From time to time, we need to stop and take stock of where we are in terms of money. No matter how well you manage your own personal finances, there may be times where the routine slips or there have been changes that we haven’t made adjustments for. Getting ourselves on course financially can save us a lot of stress in the long term.
Here are a few simple things that everyone should be doing to ensure their finances are as healthy as can be.
Check Your Current Credit
When you took out your credit card, loan or mortgage; you might have shopped around and found the best deal for you. Times might have changed, and there may now be better options available. Use a reliable home loan calculator to review your loans and mortgage to make sure your repayments are working for you.
If you owe money on a credit card, look at zero interest balance transfers. Chances are if you are only making minimum payments; you are never actually reducing the debt, just the interest.
Review Your Credit Score
Life is a journey that takes us through many unplanned stops. Often we find at times that we need to spend money we don’t have because of a change in circumstances. It might be anything from needing repairs on your car, losing a job or something more serious like a tragic illness or a death in the family. These are upsetting and stressful times emotionally, but financially, they can be impossible to deal with.
Reviewing your credit score periodically can make sure that when you most need credit, you will be able to obtain it. You might be planning to take out a mortgage in the foreseeable future, but to do this, you will need your score to be in a good place.
Your credit score is based on the amount of credit you currently have and your repayment history. Your results tell lenders how safe it is to lend to you, and as such is worth keeping tabs on them to make sure your finances are healthy.
Your score can tell you lots and allow you to plan should you need to improve it. There may be simple things that you can do to improve your score, such as closing unused accounts, making sure you have the correct address registered or paying bills by direct debit so that you never miss a payment.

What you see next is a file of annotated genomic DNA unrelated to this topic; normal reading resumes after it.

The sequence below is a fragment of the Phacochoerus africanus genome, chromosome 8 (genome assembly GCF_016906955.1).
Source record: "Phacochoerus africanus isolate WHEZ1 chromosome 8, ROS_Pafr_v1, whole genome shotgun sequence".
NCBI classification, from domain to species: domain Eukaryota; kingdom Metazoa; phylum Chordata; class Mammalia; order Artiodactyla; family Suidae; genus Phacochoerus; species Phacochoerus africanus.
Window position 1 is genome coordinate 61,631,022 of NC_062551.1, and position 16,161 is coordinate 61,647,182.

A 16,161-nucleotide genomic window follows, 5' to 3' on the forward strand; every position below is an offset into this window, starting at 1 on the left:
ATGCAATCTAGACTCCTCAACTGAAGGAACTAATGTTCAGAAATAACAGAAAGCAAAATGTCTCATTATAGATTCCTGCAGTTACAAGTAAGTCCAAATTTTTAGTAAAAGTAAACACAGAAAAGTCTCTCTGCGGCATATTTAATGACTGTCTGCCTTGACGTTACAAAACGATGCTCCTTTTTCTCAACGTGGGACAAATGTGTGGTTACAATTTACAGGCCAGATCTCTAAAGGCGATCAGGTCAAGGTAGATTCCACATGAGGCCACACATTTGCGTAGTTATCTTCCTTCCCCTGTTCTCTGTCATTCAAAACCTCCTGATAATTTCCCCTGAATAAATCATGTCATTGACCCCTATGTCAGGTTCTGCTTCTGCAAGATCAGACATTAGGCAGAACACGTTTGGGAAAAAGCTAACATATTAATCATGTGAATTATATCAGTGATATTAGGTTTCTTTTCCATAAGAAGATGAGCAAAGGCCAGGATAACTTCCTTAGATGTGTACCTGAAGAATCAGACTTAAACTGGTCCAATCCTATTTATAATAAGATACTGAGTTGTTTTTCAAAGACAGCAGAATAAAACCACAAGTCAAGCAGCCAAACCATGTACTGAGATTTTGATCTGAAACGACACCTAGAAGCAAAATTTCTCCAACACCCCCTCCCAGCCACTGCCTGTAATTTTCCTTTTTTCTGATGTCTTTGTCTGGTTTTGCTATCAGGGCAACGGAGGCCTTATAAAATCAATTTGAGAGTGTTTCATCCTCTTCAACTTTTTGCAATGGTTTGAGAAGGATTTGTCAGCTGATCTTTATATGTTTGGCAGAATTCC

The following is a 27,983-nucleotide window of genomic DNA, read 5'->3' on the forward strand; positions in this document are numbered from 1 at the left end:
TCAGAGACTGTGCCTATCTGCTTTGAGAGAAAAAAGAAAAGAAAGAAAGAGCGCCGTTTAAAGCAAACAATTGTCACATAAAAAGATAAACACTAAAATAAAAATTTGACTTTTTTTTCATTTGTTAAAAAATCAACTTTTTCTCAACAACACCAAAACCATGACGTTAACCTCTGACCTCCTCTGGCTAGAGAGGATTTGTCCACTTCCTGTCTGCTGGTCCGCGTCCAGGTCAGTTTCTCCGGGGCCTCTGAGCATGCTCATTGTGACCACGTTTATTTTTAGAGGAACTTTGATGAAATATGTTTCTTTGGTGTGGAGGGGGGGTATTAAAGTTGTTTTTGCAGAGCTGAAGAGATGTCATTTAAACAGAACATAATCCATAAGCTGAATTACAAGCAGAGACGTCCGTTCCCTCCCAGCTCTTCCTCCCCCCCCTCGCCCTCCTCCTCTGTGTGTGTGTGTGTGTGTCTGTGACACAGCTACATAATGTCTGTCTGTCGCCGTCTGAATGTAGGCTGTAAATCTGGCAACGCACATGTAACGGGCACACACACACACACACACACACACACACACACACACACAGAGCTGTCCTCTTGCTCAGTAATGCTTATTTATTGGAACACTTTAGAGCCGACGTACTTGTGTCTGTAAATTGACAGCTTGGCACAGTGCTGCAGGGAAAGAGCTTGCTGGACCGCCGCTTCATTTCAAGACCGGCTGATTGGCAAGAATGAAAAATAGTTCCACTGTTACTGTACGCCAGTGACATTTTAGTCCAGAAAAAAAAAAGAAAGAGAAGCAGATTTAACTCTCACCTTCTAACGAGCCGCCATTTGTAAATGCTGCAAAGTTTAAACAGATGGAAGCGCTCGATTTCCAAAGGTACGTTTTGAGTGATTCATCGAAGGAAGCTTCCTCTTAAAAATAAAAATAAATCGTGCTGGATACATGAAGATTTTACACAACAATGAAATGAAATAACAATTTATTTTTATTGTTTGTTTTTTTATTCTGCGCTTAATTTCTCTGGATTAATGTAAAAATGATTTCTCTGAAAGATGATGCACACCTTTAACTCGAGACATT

Plan a Budget
Start a spreadsheet. List all of your regular income in one column and all of your regular outgoings in another. Start your outgoings with the big things that you definitely can’t live without paying, such as your mortgage or rent and work down to things that are optional or a treat.
If there is anything on your outgoings list that you don’t use anymore or think you can get cheaper elsewhere; now is the time to fix that. Switch internet or phone providers if you can, as the welcome offers for new customers are often considerably better than whatever you will be paying now.
If you are paying for subscriptions or memberships to services that you are not using currently, cancel them. There is no point in paying for a gym membership if you don’t actually go.
Live Within Your Means
It’s hard to turn on the TV or browse Instagram without seeing other people doing the things that we want to be doing. It always seems as though some people are always on holiday or eating out at the fanciest restaurants. Your bank balance might tell you that you can’t do these things, and it is important to live within our means. Getting into debt over clothes, food and holidays will affect our long-term security and happiness.
You might want a new look and some new items in your wardrobe; why not buy second hand? There are plenty of bargains to be had if you don’t mind rummaging.
Inviting friends around and cooking a home cooked meal can be a more rewarding experience than eating in a restaurant; and with planning, can be much cheaper.
Plan a staycation. There may be beautiful places close to home that you haven’t explored. Many activities can be free or very cheap. You don’t need to go to the other side of the world to find fun and relaxation.
Put Money Aside
You never know what the future holds, so it is important to plan for the worst. Having savings put aside can help you out when something terrible happens. Having a buffer of around three months salary is recommended.
You should also start planning for your retirement early. It might seem like a very long way away now; however, people are living longer, and as such you will need more savings to live off for many years. There will also be massive shifts in the cost of living between now and then, so the amount in your pension pot needs to reflect those kinds of changes.
Ever wish you’d put some money into Bitcoin before it exploded, or had shares in Amazon or Apple twenty years ago? Investing and trading in shares can be a fantastic way of making money without too much time or work.
Always make sure that you do your research before investing. A lot of information you will read might be very biased towards a certain investment, so try to consider all viewpoints and remain objective. They may take a commission, but financial advisors are definitely worth paying for if it is likely that you will be investing a lot of money, it is their best interests to manage your investments well so that they see their cut of the returns.
Invest across a range of different areas and make sure that the risk profile suits you. If you need to get that money back, then you are best looking at low risk. There may be minimum amounts that you can invest, so shop around and make sure that you are investing in a manner that suits you.